I’ve been tossing around different ideas lately having to do with point of view. To put a finer point on it, I’ve been trying to figure out if there are any examples in successful literature of something that I can only think to call “first-person omniscient” storytelling. The idea that one person is telling a story, but that person is privy to (and therefore able to relate) conversations and situations that occur outside of his or her presence. All the fiction classes I’ve taken have been very strict about adhering to the “rules” of fiction writing, while also occasionally mentioning that there probably aren’t really any hard and fast rules. (But to those who venture outside of the norm — you’ve been warned!)
My idea is that a narrator is relating a tale of her past. As a result, she knows much more about what happened than she would were she telling a story in the present tense. I’ve found lots of discussions around the web that suggest that there is no such thing as a first person omniscient narrator except in very specific situations. These can include:

  • A supernatural narrator (The Book Thief – where the narrator is CAPITAL D Death, The Lovely Bones – where the narrator is a ghost)
  • God (don’t have an example for this one…)

And as far as I can tell, that’s pretty much it for ways to stay inside the confines of traditional rules and still have a first person narrator describe things that she doesn’t actually see for herself.

But then I found a ridiculously smart essay written by David Jauss. You can read the essay titled “From Long Shots to X-Rays: Distance & Point of View in Fiction Writing” here. Jauss proposes that using “person” to categorize narrative technique is limiting in itself and not very useful. Instead, he suggests that we use technique. In his words:

In my opinion, classifying works of fiction according to their person tells us virtually nothing about either the specific works or point of view in general. As Booth has said, “(W)e can hardly expect to find useful criteria in a distinction that would throw all fiction into two, or at most three, heaps. To say that a story is told in the first or the third person. will tell us nothing of importance unless we describe how the particular qualities of the narrators relate to specific desired effects.” In other words, we need to focus on the techniques a narrator uses, not his person. And as Booth has pointed out, all narrative techniques are available to all narrators, regardless of person. For example, first- and third-person narrators can, and do, tell us the thoughts and feelings of other characters.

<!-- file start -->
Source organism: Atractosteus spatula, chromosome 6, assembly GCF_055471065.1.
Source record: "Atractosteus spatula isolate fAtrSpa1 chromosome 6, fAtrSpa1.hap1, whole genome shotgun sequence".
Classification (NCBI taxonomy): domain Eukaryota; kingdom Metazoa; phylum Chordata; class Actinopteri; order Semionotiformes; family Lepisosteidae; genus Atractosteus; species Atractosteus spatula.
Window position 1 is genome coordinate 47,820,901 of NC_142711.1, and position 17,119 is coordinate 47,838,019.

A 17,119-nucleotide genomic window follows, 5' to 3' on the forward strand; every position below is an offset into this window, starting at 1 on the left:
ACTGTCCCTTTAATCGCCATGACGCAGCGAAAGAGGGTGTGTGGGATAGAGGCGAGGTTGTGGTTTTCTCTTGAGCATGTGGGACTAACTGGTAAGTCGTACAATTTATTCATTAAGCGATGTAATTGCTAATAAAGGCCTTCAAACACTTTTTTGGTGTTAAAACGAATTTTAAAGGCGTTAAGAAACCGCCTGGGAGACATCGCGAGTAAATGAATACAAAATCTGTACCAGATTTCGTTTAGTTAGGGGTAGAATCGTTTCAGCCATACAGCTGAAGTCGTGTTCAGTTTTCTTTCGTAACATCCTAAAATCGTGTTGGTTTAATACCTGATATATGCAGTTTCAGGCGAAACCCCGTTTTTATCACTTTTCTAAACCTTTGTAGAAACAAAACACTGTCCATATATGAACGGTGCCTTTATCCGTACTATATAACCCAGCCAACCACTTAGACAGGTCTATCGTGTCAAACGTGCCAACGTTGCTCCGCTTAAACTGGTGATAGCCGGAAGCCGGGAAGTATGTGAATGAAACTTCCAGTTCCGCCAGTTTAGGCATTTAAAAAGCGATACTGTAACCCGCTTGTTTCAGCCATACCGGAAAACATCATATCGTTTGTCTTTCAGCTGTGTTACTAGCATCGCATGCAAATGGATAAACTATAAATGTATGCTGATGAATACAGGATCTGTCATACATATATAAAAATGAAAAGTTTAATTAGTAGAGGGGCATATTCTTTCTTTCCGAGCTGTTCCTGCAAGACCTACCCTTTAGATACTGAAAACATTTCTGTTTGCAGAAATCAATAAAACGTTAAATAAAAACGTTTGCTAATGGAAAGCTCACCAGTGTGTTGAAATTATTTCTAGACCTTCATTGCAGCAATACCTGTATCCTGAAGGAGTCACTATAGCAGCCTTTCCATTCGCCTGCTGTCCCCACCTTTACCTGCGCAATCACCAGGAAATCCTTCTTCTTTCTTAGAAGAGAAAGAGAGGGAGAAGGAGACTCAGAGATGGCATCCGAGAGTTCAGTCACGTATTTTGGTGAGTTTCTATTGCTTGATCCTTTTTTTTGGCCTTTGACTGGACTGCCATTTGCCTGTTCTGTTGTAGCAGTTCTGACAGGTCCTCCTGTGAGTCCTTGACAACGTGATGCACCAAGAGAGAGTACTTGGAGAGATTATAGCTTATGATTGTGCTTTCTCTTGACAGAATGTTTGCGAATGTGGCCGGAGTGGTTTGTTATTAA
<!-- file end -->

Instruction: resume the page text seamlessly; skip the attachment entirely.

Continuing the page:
He goes on to say:

In short, despite what the textbooks tell us, the technique of omniscience is not the sole property of third-person narrators. The only difference between first- and third-person omniscience (and it can of course be a crucial difference) is not in the narrator’s technique but in the reader’s response: we never question the truth of a third-person narrator’s statement, but sometimes we do question a first-person narrator’s statement.

Jauss points out that this technique is used in some classic literature often held up for others to learn from and admire:

  • The Great Gatsby (Nick Carraway describes this story using exactly the technique I was considering – a past tense retelling. He goes a step further, describing feelings of other characters.)
  • Heart of Darkness
  • Madame Bovary

What do you think?